It’s almost back-to-school time…do you know what students and teachers are talking about? Here are the top three issues to keep you relevant in today’s education world.
Standardized Grading/Philosophy on Grading
A huge push within schools, standards-based grading is the result of too many students caring too much about numerical grades and not enough about the process of learning.
What will this look like in the 2019-2020 school year?
A report card based on numbers 1-4 or even 1-3, displaying a student score as a result of meeting the Common Core (or state) standards. For most schools, the highest (usually a 4) might be displaying a better-than-average level of understanding. What schools are looking at is not demonstrating better-than-average, but at achieving mastery – usually a 3.
Some teachers are already (seeing and using) rubrics that are standards-based.
Students (and parents) will have to get used to meeting a higher-than-normal standard. This means that the everyone-gets-a-trophy-to-avoid-hurt-feelings mentality is gone.
When a student eventually receives a lower grade, s/he will realize it’s not about them, but they may not have met the standard. Some schools already have customized grading software in place, but it’s the mindset of a standards-based system versus “What grade did I get?” that most schools have difficulty communicating.
Naturally, secondary students (and their parents) have trouble adjusting to this changing philosophy since there is no longer a GPA to compete against or determine valedictorian and salutatorian.
And yes, colleges and universities are already prepared to admit students with standards-based report cards. So how does this work without a decimal-based GPA?
Your cumulative overall average, i.e. 80% versus a 3.0.
There might not be a more divisive topic in education than the great homework debate. Everyone has an opinion on it, and research can be easily skewed to promote a positive or negative viewpoint.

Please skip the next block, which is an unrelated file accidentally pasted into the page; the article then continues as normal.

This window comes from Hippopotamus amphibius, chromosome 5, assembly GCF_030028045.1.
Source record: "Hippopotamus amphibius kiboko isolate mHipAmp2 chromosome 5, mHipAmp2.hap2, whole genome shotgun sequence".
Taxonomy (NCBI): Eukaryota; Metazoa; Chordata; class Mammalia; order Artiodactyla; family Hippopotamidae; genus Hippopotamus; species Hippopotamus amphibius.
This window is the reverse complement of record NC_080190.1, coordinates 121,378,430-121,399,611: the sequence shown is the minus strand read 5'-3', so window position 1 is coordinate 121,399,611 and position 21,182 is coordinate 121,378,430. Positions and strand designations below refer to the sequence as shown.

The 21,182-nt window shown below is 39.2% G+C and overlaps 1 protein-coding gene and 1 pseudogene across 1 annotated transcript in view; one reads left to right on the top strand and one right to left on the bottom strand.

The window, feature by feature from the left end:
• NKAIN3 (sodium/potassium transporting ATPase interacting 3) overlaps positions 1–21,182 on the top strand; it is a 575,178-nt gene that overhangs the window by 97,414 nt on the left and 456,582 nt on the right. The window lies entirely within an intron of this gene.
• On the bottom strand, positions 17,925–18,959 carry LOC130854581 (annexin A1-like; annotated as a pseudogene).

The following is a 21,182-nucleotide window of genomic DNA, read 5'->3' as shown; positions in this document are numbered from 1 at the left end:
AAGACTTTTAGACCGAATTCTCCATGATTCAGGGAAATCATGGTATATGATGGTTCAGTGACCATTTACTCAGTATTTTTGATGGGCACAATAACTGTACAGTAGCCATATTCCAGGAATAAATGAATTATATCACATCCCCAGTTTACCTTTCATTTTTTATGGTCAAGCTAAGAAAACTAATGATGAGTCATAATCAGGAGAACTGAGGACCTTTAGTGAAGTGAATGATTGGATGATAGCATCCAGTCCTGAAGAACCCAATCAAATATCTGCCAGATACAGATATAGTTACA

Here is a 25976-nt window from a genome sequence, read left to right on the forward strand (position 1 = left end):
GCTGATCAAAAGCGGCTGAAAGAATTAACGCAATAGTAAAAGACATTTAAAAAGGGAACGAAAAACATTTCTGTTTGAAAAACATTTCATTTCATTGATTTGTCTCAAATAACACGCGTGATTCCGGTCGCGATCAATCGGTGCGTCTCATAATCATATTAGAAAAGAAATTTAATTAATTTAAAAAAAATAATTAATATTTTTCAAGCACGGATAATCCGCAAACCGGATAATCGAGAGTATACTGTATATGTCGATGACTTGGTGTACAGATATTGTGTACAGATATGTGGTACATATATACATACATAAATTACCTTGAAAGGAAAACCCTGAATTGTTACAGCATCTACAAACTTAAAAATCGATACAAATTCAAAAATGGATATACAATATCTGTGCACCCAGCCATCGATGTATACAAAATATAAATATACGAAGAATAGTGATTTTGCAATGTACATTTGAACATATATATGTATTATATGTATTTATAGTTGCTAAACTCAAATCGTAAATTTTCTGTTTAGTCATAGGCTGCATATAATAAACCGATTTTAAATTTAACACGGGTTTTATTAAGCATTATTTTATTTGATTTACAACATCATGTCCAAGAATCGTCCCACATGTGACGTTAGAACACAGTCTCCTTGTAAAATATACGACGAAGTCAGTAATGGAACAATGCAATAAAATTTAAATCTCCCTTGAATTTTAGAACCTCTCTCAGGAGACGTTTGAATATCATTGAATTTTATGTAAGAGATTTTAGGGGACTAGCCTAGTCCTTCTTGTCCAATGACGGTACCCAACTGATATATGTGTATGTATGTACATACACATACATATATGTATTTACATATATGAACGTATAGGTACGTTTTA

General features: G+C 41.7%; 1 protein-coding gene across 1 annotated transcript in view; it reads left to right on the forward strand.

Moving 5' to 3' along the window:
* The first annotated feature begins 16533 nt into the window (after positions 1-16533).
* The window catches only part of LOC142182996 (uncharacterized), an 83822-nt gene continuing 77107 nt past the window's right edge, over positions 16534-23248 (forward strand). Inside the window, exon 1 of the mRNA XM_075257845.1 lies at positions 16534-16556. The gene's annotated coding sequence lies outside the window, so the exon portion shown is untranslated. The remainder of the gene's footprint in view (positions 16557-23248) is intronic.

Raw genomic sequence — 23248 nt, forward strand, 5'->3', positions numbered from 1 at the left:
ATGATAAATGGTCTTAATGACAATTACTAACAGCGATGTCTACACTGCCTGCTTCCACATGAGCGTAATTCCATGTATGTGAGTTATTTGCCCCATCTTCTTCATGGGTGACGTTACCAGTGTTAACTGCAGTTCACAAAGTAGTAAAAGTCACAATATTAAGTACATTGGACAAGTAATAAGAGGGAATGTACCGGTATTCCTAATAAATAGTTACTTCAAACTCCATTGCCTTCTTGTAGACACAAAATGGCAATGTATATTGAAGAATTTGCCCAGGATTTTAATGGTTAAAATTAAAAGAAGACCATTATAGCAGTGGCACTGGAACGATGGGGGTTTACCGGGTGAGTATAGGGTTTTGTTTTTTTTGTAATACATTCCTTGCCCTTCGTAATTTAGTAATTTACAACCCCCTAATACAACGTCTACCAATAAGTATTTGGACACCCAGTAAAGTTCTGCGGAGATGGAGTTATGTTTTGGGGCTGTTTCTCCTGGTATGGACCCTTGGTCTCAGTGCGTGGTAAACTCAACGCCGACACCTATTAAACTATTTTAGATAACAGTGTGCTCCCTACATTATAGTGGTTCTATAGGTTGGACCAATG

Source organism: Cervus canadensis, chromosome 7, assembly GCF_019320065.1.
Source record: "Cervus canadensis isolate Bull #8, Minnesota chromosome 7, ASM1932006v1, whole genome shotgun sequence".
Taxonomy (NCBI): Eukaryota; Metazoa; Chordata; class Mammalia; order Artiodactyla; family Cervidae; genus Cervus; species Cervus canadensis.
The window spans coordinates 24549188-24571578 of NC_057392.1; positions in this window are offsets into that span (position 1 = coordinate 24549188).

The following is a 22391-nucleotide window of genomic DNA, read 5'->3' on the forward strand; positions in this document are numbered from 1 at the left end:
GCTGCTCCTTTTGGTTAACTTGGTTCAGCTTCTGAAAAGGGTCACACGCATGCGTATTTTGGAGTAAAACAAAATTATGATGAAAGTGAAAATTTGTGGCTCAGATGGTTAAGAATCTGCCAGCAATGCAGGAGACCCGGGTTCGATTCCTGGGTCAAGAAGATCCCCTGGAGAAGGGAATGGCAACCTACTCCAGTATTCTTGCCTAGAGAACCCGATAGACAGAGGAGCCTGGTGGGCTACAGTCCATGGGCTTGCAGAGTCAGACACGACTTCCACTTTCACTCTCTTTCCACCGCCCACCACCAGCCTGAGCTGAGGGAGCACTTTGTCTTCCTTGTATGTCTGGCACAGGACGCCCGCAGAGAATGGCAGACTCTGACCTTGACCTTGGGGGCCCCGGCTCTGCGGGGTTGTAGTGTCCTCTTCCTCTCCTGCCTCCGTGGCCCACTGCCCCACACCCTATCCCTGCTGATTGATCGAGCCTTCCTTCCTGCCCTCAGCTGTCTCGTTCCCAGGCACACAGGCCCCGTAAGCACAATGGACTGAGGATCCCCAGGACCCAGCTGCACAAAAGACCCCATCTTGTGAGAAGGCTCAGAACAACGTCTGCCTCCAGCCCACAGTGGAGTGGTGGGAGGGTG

Families are realizing how stressed out students get from homework. Teachers still attach scores to behavior compliance (i.e. “late” homework) if the homework is graded. Parents are concerned students don’t get enough homework to attract college prospects.
The old homework paradigm of teachers assign it, students must do it, and parents passively agreeing to it, is gone. Instead, what is now valued is the learning achieved behind the homework being assigned.
The days of homework being graded (and teachers threatening points off for being late) are predicted to go the way of teacher-centered lectures – it’s an outdated view.
Some students spend an hour on a task that the teacher perceives as taking 30 minutes.
“Balanced-view” parents (and teachers) simply want children to stop growing up so fast, and have time for “play.” Some teachers supporting this movement might assign students to read for 30 minutes and then to spend time with family members.
Other teachers might give students a “homework menu.” This menu allows students to have choices based on the type of assignment, difficulty level, and how to present their knowledge via differentiation.
Be prepared to hear lots of conversation surrounding homework as a type of formative assessment – not graded, but to check for student understanding.
Every Teacher is a Literacy Teacher
21st-century learning simply demands it.
Yet students arrive in August with a literacy deficit. They may know how to determine the central idea, but what about interpreting graphs?
Whatever you call it – digital, information-based, financial, and/or media literacy – is quickly becoming the new reading measurement. Students need background knowledge to understand subject-based readings.
In an era of presenting and interpreting information via infographics, numbers, and reports, teachers will soon be confronted with this new mantra: We are all teachers of literacy.
Schools will soon expect students to interpret real-world visuals and data instead of merely regurgitating facts.